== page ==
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  • Writer's pictureBurk Moreland

3 Tips For Picking Your Next Keynote Speaker

The room is buzzing, filled with 400 managers from a multi-million dollar company.  The lights are up and the host is introducing the speaker.  Intro music blasts as he walks up to the stage, shakes hands with the host and greets the crowd.  For the next hour, they go on a roller-coaster journey of emotions.  The room shakes as the crowd cheers and laughs, the room goes deathly silent as emotions are touched and people are forced to look inside themselves for answers and ideas.  Near the end of the hour the energy climbs as the group is whipped into a frenzy until the height of the experience occurs, and what is left: Commitment, Dedication, Vigor, Determination and Belief.

That is the keynote speaker most of us want.  It should be the high point of a conference.  A keynote speaker should inspire you to take action and connect you to your emotions, having you look within, leaving with a new perspective, commitment and fire in your belly.  This is why it is imperative that you do your research, ask the right questions, and invest time in choosing the right keynote speaker for your next event.  Here are three tips to help you in your search.

1.  Look for aligning values.  The best speakers are the ones that are genuine.  It comes from the heart.  It is real.  It is not an act.  A crowd can feel it when it is not authentic.  In your interviews, talk not just about your company, the meeting and the team, also ask the speaker about themselves and their beliefs.  If it is a sales conference, what are their philosophies?  What kinds of sales people to they like?  If you are in a relationship style selling organization, don’t hire a hard-charging, “take no prisoners” type of speaker.  If it is a management conference and you want inspiration, do you feel inspired in the interview?   Do you want to hear more or are you ready to get off of the phone?  Did you learn something useful in the 5 minutes you were talking with them?  Make sure the values of the speaker align with your company.  Don’t allow them to try and align themselves.  A natural fit is always the best.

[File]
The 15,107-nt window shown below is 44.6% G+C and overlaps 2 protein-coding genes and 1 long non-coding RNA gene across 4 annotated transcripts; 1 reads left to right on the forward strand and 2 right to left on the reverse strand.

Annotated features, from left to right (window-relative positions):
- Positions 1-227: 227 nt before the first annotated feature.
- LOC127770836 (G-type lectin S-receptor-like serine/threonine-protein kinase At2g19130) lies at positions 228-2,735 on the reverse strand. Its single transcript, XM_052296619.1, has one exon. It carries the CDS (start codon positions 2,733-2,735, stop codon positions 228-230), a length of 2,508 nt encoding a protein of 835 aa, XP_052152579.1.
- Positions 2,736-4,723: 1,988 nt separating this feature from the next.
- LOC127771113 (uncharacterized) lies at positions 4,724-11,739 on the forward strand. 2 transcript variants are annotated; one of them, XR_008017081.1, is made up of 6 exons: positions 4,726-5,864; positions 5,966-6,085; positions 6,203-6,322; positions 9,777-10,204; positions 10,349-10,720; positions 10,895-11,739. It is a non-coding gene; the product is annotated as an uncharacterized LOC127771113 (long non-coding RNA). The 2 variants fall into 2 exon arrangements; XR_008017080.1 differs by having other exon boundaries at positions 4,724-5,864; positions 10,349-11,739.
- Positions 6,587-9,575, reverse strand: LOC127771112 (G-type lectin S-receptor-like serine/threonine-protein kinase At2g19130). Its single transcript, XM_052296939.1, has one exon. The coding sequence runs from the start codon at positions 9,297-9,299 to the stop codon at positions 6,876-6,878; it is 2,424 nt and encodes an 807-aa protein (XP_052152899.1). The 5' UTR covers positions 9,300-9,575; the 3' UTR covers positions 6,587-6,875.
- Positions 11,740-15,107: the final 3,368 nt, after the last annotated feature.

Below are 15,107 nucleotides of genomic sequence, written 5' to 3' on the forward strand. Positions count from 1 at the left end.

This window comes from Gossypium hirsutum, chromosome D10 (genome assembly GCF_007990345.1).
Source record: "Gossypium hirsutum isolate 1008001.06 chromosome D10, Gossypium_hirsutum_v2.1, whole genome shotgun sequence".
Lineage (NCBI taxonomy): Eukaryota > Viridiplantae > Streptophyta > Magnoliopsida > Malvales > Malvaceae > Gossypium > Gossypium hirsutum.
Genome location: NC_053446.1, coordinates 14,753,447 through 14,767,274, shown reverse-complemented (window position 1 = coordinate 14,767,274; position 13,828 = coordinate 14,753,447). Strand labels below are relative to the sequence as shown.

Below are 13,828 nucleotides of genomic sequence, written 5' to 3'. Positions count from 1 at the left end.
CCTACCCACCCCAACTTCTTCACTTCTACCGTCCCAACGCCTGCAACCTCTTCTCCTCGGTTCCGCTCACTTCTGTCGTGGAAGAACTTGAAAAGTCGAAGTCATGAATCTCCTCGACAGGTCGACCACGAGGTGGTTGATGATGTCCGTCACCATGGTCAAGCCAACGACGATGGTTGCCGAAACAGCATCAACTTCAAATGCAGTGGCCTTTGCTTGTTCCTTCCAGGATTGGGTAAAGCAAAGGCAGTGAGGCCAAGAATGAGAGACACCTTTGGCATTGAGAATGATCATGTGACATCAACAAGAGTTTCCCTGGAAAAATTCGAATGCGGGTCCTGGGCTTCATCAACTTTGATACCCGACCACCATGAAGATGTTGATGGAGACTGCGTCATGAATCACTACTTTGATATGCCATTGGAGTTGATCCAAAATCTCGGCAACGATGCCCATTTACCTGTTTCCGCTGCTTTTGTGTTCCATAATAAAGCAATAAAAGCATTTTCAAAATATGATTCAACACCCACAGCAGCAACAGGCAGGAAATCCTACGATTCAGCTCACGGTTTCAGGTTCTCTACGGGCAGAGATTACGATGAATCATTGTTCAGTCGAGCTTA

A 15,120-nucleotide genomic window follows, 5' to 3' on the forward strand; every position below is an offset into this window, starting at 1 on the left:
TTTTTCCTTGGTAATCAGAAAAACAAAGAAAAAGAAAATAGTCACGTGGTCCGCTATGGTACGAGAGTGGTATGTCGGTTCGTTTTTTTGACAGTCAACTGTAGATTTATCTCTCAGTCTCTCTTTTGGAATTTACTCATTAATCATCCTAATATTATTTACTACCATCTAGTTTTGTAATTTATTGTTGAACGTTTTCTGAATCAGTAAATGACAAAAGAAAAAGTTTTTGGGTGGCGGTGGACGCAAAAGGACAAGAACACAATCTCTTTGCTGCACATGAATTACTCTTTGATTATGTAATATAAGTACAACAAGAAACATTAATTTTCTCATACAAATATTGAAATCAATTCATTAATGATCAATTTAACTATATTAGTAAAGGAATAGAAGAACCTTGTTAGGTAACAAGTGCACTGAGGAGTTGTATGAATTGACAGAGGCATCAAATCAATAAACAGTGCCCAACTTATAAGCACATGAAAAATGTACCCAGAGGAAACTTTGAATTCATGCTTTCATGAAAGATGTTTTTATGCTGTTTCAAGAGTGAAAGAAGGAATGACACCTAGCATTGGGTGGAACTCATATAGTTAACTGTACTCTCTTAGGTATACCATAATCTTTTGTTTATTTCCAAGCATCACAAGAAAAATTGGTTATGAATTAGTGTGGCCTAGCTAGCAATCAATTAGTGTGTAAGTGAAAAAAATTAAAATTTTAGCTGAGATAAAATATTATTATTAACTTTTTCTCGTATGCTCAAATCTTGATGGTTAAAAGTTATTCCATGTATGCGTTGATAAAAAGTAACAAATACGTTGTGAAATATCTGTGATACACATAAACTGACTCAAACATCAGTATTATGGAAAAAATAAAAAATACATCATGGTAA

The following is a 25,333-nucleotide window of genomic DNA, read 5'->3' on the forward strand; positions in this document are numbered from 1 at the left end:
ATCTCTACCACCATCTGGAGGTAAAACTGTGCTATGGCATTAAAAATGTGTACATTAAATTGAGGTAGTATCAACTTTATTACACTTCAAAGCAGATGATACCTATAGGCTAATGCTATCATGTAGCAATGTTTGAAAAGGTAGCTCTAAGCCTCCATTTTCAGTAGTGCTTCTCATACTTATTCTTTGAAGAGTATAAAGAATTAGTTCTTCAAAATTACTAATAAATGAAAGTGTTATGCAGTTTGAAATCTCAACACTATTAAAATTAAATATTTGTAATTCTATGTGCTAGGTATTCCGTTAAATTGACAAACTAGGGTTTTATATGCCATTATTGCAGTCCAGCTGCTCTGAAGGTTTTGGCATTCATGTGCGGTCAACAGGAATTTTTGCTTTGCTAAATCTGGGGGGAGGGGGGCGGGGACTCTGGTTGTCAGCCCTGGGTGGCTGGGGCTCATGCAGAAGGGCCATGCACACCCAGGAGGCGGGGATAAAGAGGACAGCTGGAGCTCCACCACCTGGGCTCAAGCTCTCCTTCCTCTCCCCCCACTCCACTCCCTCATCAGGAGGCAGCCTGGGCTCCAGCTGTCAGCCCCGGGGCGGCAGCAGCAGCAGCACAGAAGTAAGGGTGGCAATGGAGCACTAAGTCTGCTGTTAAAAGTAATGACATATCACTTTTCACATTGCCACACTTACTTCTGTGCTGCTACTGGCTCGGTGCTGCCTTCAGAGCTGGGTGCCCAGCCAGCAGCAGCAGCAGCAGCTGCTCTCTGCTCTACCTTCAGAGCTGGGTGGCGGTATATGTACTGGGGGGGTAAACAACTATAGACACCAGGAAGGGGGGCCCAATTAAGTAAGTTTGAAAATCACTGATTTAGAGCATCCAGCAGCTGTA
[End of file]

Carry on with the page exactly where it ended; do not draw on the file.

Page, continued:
2.  Talk to their references.  Any reputable speaker should be able to give you references.  Ask their reference not only if they were a good speaker, but what was it like working with them? Working with a good speaker that is difficult behind the scenes can ruin an otherwise working relationship.  A good speaker should be flexible and fun to work with, but most of all, they should be appreciative of the fact that they get to invest time with you and your team.  It’s an honor and privilege to be allowed to have an impact on that many people.  They should treat it as such.

3.  Check their preparation.  What does prepared mean to them?  What does on time mean?  Do they have backup plans in case of technical difficulty, unforeseen circumstances, etc.?  All of this can make a difficult and stressful moment much easier.  Here are some examples of things to review with them to see how much preparation you can count on them putting in.

  • When do they arrive at the venue?  Do they allow time in their travel for delays and problems?

  • If they are using things like PowerPoint, do they have multiple copies of the presentation in case of computer issues?

  • Are they willing to test the equipment ahead of time to be sure it all is in working order?

  • Do they ask questions about what you really want in the presentation versus just telling you what they present?

  • Will they carry your company’s message or their own?

There are a myriad of other questions to address, but these are three tips that will definitely get you started.  The main idea is for your speaker to connect to your audience and deliver a powerful message that meets the overall goal of your event.  The wrong keynote speaker can ruin an otherwise wonderful event.  As I said, it truly can be the highpoint, the pinnacle, the apex.  Treat it as such as you screen your candidates, and you will have a tremendous result. 

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